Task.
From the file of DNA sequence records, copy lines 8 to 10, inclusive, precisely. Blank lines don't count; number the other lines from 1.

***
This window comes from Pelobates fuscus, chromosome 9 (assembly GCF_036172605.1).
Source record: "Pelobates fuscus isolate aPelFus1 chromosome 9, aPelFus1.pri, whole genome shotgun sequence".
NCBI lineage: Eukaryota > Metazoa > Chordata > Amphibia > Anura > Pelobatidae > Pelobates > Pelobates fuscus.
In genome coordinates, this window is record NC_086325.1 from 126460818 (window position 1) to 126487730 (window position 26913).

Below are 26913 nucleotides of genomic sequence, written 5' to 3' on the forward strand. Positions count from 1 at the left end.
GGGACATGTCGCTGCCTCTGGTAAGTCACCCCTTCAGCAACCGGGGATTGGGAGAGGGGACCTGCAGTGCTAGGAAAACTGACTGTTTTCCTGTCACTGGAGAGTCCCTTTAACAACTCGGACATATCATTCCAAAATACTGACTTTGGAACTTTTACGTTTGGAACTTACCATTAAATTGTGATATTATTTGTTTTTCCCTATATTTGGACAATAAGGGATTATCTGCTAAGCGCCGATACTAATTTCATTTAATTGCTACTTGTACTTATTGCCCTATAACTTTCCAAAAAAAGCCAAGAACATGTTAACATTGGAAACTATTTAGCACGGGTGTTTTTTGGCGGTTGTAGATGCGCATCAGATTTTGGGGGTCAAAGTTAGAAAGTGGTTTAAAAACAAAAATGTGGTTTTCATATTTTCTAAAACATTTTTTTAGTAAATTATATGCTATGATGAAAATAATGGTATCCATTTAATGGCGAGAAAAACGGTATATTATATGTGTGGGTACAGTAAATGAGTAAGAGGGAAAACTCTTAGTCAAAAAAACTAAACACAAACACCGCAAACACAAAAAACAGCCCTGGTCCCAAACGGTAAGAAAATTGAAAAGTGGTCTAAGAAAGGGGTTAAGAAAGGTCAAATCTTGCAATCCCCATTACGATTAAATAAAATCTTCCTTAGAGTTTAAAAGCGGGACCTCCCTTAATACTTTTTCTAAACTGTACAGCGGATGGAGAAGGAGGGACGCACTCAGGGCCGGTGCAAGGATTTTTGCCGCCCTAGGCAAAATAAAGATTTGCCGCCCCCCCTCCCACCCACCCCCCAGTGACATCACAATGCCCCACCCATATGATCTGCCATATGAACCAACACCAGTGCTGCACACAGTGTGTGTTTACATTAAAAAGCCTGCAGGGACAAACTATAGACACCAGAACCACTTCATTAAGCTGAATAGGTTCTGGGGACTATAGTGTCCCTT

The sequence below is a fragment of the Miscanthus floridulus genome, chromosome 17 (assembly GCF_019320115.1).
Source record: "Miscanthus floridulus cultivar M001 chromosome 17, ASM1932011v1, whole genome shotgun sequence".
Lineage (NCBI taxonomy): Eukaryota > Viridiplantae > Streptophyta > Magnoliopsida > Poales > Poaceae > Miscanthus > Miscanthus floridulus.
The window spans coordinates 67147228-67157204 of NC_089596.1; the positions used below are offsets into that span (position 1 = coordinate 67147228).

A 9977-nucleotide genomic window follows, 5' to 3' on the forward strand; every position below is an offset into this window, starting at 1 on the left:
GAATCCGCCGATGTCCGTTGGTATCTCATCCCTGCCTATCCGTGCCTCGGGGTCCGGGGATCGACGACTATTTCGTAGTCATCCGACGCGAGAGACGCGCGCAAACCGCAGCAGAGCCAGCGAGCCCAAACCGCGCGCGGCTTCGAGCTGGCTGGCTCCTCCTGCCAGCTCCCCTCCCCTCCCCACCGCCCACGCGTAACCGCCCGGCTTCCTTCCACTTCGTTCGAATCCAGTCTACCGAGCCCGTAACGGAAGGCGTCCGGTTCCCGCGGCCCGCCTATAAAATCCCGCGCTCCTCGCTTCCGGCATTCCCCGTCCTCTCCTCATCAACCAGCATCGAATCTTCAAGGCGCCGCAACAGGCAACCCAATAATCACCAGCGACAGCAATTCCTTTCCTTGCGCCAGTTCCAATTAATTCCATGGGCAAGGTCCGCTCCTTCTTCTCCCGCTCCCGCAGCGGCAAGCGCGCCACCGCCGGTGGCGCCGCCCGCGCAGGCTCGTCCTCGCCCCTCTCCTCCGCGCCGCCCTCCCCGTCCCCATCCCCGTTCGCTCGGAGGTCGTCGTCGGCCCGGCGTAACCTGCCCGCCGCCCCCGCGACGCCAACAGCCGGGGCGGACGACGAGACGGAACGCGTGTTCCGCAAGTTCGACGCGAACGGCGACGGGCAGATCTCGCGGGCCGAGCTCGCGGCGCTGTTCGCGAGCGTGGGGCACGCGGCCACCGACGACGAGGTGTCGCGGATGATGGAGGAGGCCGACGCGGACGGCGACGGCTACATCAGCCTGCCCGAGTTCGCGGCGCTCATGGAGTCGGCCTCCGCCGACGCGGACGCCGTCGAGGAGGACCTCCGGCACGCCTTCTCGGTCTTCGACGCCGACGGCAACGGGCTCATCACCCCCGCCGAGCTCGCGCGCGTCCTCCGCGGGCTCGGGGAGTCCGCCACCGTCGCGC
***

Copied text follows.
Source record: "Miscanthus floridulus cultivar M001 chromosome 17, ASM1932011v1, whole genome shotgun sequence".
Lineage (NCBI taxonomy): Eukaryota > Viridiplantae > Streptophyta > Magnoliopsida > Poales > Poaceae > Miscanthus > Miscanthus floridulus.
The window spans coordinates 67147228-67157204 of NC_089596.1; the positions used below are offsets into that span (position 1 = coordinate 67147228).